The fourth of July is a great time to be in America. It’s a weekend when they ‘party,’ when bands play, parades march and fireworks fill the sky, but where in America would you choose to be? Big cities like Boston and Chicago may do it particularly well but so does Madison the capital of Wisconsin which also has the bonus of being, small, manageable and has been voted ‘The Most Liveable City in America’
The music that goes with fireworks in Madison is broadcast by the local radio station so that no matter where you watch from you can switch on the car radio and enjoy the concert as well. 10,000 shells will painted the sky. The music included the theme from the blockbuster movie "TITANIC," before rousing American patriotic music was capped by the, "1812 Overture"
We experienced a fireworks show in Madison a few weeks ago on Statehood Day when I joined the students and young families that crowded on to the terrace at Lake Monona. (Madison is set between four lakes.)
It was quite spectacular. The sun set beyond the lake and as the sky slowly darkened we watched the navigation lights on small boats moving like fireflies across the water towards a better view of the show.
Then the rockets exploded in the air, green, red, white, spreading out like so many giant dandelion seeds. A little girl with a twisted glow-stick crowning on her hair sat on her father’s shoulders, cooed with delight and clapped her hands. It was a great end to the day.
Madison impressed me from the first moment I saw it framed in the trees beyond the lake.
The joggers and cyclists who smiled at me as I stopped to take a picture seemed happy enough. They had good cause, it is a quiet university city with a young population. There were picturesque wooden clapboard houses, trees in the streets and round by the Lake Mendola I found a horse drawn carriage with a 'Just Married' sign waiting outside the church.
The bride and groom posed for their wedding pictures amid the trees at the waters edge. It is just possible that their offspring may be very bright indeed. Madison has with more Ph.D's per head of population than any other in the United States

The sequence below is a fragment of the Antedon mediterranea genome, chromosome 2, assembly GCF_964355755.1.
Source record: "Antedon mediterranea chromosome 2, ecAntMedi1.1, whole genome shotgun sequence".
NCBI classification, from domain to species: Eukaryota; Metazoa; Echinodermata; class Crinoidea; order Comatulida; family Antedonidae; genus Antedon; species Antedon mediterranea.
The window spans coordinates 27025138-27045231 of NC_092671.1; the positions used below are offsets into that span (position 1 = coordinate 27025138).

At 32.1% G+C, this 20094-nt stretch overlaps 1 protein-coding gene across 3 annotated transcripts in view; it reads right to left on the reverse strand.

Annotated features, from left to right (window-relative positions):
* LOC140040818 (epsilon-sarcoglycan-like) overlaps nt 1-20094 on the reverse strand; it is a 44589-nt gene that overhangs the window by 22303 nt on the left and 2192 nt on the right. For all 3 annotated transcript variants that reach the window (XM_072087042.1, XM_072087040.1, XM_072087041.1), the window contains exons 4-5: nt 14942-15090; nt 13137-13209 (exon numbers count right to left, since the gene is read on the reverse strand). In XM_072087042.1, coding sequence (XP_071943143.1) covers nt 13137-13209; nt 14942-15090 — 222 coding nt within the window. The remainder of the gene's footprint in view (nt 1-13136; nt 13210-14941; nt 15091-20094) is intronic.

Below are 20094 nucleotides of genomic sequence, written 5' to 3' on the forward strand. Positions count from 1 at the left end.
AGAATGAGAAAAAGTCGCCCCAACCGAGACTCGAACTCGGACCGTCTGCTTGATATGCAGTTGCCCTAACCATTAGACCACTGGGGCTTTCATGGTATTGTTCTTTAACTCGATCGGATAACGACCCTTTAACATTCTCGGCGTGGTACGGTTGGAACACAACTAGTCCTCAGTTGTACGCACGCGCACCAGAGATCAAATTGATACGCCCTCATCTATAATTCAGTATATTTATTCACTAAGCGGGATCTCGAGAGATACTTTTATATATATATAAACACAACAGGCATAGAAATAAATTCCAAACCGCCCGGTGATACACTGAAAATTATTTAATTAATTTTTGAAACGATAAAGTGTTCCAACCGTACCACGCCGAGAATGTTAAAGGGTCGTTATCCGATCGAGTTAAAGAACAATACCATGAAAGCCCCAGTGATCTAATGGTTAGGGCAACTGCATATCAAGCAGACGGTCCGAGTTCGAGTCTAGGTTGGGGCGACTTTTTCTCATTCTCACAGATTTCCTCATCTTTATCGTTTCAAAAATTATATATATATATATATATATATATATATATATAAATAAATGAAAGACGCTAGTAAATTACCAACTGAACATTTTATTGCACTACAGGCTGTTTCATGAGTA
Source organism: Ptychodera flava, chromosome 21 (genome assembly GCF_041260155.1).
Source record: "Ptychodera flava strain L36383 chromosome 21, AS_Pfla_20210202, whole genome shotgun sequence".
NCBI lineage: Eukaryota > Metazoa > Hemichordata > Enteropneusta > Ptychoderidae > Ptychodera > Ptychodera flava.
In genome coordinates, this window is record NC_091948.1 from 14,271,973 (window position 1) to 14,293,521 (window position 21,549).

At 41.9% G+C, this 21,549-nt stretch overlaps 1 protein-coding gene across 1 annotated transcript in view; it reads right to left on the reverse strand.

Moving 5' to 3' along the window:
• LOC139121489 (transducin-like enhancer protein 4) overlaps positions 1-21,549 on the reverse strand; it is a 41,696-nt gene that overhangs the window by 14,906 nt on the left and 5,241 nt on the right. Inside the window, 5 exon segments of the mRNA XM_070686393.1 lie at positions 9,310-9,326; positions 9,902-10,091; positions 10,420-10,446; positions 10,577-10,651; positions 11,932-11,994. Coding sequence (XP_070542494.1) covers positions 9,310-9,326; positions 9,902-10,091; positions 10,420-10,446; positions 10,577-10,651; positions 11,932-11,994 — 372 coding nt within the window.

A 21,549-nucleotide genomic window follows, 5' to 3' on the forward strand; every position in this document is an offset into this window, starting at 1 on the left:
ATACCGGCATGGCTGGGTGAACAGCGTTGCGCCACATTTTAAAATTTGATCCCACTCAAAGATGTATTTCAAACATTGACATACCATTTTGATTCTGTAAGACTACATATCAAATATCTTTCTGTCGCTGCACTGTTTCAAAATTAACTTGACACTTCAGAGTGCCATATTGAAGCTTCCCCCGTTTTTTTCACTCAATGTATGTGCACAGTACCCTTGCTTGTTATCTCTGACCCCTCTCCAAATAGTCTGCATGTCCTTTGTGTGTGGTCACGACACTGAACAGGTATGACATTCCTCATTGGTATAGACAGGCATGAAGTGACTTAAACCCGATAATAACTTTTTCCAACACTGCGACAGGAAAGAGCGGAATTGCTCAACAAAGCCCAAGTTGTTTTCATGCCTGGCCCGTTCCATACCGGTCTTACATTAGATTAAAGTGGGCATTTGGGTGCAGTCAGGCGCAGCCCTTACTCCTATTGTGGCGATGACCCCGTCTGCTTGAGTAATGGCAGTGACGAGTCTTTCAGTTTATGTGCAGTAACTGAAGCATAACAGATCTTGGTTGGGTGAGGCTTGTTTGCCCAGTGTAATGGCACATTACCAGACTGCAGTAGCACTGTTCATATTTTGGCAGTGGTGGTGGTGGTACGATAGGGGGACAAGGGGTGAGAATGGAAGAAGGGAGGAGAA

Later the sound of a distant bugle drew me to Camp Randal at Monroe Street where they were recreating the welcome home celebrations that greeted Civil War soldiers of the 2nd Wisconsin Infantry Regiment in 1864.
In the late afternoon the sun slanting through the trees glinted on the metal rifles stacked by the encampment and it all seemed eerily realistic.
A ‘battle weary’ soldier with steel blue eyes drew on his cheroot and told me that more than 70,000 the states citizens who served in the embattled nations armed forces had trained at Madison. The character being portrayed was Willie Mackintosh from Columbia, (so obviously a Scottish connection.) The authentic looking volunteer was in real life Steve Bechtold who along with his troop had come over from California. Most of the others were local men and boys from Wisconsin. They represented Company H of the Second Wisconsin Volunteer Infantry, they used muzzle loading percussion rifles and were known as ‘The Iron Brigade.’
Madison with a full program of summer events, plus museums, art galleries was also laid back and relaxed with many outdoor cafes. State Street leads up to the imposing white dome of the Capitol building and the square on which the Capitol sits becomes a farmers market each Saturday morning.
The vegetables and flowers on the two hundred or so stalls transformed it into a riot of colour. It was a great place to mingle with the locals. Every one strolled around the square automatically moving in the same direction unlike the melee of a British market crowd.
The stall holders came from the rural area around Madison and the flowers and plants seemed to merge into gardens of the Capitol building.
Against all this, a few Amish farmers stood out by the sobriety of their black and white clothes.
Mushrooms, garlic, honey, greens, farm cheese, giant tomatoes, rainbow trout, Irish soda bread were all on offer and signs proclaimed “Our eggs are laid by uncaged happy hens” or 'Flowers grown without pesticides on early settlers farm'
In the Saturday morning sunshine it was all very pleasant. It is estimated that some eighteen thousand people visit this downtown farmers market, while on summer Wednesday evenings twenty thousand converge on the Capitol grounds for ‘Concerts on the Square’.
There are tours of the State Capitol building on the hour, from 10 till 3pm and you can climb to the outside observation platform for a great view of Madison and it’s lakes.
As I took it all in, chimes drifted up from the church and I realised that I could happily spend more time amid flags that flew above the unfenced neat lawns and the tree lined streets in this latter day Camelot in Middle America.
Allan Rogers experiences
Report by Allan Rogers